For the next century, the area remained a rural farming community. In the late 1960s, a businessman named Paul Duke pitched the idea of creating Peachtree Corners, a planned community to be constructed in the area that was once known as Pinckneyville. Duke envisioned a place where people could live, work, and play in the same quality controlled environment, thus diminishing the need for long commutes. In 1967, Duke initiated the planning of the office component of Peachtree Corners, Technology Park/Atlanta, a campus of low-rise buildings that would house low-pollution, high technology industries to employ engineers graduating from the Georgia Institute of Technology. As a member of the Georgia Tech National Advisory Board, he persuaded 16 others to invest $1.7 million to develop a business center that would raise funds for Tech’s foundation and supply local jobs for graduates in high technology fields. In 1968, Duke established Peachtree Corners, Inc., and coaxed top developers from throughout the country to work within a stringent set of covenants and restrictions established to control the quality and type of residential development in the area.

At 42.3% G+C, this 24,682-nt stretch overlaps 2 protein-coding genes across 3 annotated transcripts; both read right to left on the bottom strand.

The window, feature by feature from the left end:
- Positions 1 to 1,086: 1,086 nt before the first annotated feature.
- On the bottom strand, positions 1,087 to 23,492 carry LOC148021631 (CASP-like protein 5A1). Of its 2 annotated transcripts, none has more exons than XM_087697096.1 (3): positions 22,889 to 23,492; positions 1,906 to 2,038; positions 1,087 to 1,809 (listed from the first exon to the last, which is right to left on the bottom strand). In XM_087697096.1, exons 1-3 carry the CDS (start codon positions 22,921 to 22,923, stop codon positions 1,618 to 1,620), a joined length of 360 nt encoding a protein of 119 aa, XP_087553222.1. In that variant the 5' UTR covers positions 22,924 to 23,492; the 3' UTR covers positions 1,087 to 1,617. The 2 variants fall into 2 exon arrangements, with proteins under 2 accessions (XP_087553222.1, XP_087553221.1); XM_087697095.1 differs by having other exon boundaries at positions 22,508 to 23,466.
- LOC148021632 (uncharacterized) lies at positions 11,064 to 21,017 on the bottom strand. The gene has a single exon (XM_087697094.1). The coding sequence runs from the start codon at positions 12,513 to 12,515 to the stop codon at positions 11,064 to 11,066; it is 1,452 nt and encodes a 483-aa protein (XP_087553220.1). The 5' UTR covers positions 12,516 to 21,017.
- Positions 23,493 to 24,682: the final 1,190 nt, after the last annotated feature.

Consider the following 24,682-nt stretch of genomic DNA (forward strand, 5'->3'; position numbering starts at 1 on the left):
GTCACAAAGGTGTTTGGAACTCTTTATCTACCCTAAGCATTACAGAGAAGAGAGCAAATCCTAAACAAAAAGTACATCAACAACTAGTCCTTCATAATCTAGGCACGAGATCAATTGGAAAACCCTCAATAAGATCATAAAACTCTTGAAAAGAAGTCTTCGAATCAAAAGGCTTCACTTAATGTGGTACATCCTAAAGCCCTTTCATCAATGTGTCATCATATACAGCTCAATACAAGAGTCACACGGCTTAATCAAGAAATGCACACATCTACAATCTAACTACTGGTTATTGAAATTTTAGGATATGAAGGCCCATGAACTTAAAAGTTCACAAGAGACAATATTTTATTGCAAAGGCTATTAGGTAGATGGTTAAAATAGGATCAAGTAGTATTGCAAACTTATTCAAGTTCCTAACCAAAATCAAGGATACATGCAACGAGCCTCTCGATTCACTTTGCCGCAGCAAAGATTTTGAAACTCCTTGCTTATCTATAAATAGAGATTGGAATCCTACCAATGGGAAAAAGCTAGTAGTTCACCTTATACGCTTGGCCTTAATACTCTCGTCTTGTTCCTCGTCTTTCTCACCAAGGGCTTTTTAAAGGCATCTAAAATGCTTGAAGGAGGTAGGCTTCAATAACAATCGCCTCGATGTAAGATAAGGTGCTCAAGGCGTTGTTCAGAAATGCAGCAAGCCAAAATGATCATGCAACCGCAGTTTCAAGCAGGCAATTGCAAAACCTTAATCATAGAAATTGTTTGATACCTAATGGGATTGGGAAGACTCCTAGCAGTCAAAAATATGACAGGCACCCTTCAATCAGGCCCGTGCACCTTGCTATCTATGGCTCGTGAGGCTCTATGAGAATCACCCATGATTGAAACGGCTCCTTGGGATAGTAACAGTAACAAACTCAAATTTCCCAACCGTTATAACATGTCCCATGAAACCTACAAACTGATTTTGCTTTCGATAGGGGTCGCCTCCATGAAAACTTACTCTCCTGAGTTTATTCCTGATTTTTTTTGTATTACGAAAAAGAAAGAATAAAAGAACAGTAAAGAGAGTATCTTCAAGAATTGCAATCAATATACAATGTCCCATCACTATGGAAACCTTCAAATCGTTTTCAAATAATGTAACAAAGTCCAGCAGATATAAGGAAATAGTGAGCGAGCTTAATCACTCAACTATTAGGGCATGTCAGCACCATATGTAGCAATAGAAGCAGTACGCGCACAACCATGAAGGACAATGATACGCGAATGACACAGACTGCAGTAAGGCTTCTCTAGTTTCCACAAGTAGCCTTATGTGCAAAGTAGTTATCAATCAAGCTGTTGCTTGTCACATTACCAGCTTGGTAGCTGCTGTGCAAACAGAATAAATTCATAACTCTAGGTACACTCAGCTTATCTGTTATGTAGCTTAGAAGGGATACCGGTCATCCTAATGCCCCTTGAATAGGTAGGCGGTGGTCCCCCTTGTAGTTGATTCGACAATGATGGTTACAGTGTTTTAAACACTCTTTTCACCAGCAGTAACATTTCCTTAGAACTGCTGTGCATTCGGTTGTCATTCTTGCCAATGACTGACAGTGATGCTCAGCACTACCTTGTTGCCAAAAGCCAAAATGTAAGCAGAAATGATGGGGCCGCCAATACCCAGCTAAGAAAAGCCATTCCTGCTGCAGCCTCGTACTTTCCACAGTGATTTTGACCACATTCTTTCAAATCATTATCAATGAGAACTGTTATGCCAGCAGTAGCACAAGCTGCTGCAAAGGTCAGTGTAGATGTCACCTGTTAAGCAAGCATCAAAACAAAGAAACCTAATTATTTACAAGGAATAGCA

The man who turned Paul Duke’s vision into executive neighborhoods in Peachtree Corners was Jim Cowart. Having developed and built homes in Dunwoody for years, Cowart came over to Peachtree Corners in the late 1970s, not as a home builder, but as a land developer. He determined from Gwinnett County where the sewer treatment lift station would be and went upstream and bought everything he could afford. The first neighborhood in Peachtree Corners that Jim Cowart developed was Spalding Corners. Chattahoochee Station had gone bankrupt, so Cowart took that property over from a bank and finished developing that neighborhood. He began Peachtree Station in 1979, which developed out at 726 homes. Cowart also developed River Station, Revington, Linfield, and Amberfield. The neighborhoods of Riverfield and Wellington Lake were developed by Jim’s son, Dan Cowart, who was also responsible for locating Wesleyan School in Peachtree Corners. In 1985, Cowart built the Farrell Creek sewer line, from the Wolf Creek pumping station to Farrell Creek, and up Farrell Creek to the east side of Highway 141. The line that allowed for the 1990s development of Amberfield, Linfield, Riverfield, Wesleyan School, and the businesses in Spalding Triangle office park, Fiserv, and The Forum. Neely Farm was one of the last neighborhoods to be built in Peachtree Corners, and it is located on the former farm of Frank Neely that abuts the Chattahoochee River. The United Peachtree Corners Civic Association (UPCCA), an umbrella group of neighborhood homeowners’ associations, was formed in 1993 in response to land use and overdevelopment concerns in the area.[7] Despite the efforts of the UPCCA, development continued in Peachtree Corners throughout the 1990s, so that in 1999, the idea of incorporating Peachtree Corners was first proposed.[8] However, due to the complexity of existing law, an incorporation movement never materialized.[8] A city of Peachtree Corners was again proposed by the UPCCA in 2005 following the successful incorporation of neighboring Sandy Springs. Efforts were abandoned after a resident survey revealed the vast majority of citizens did not support incorporation.[9]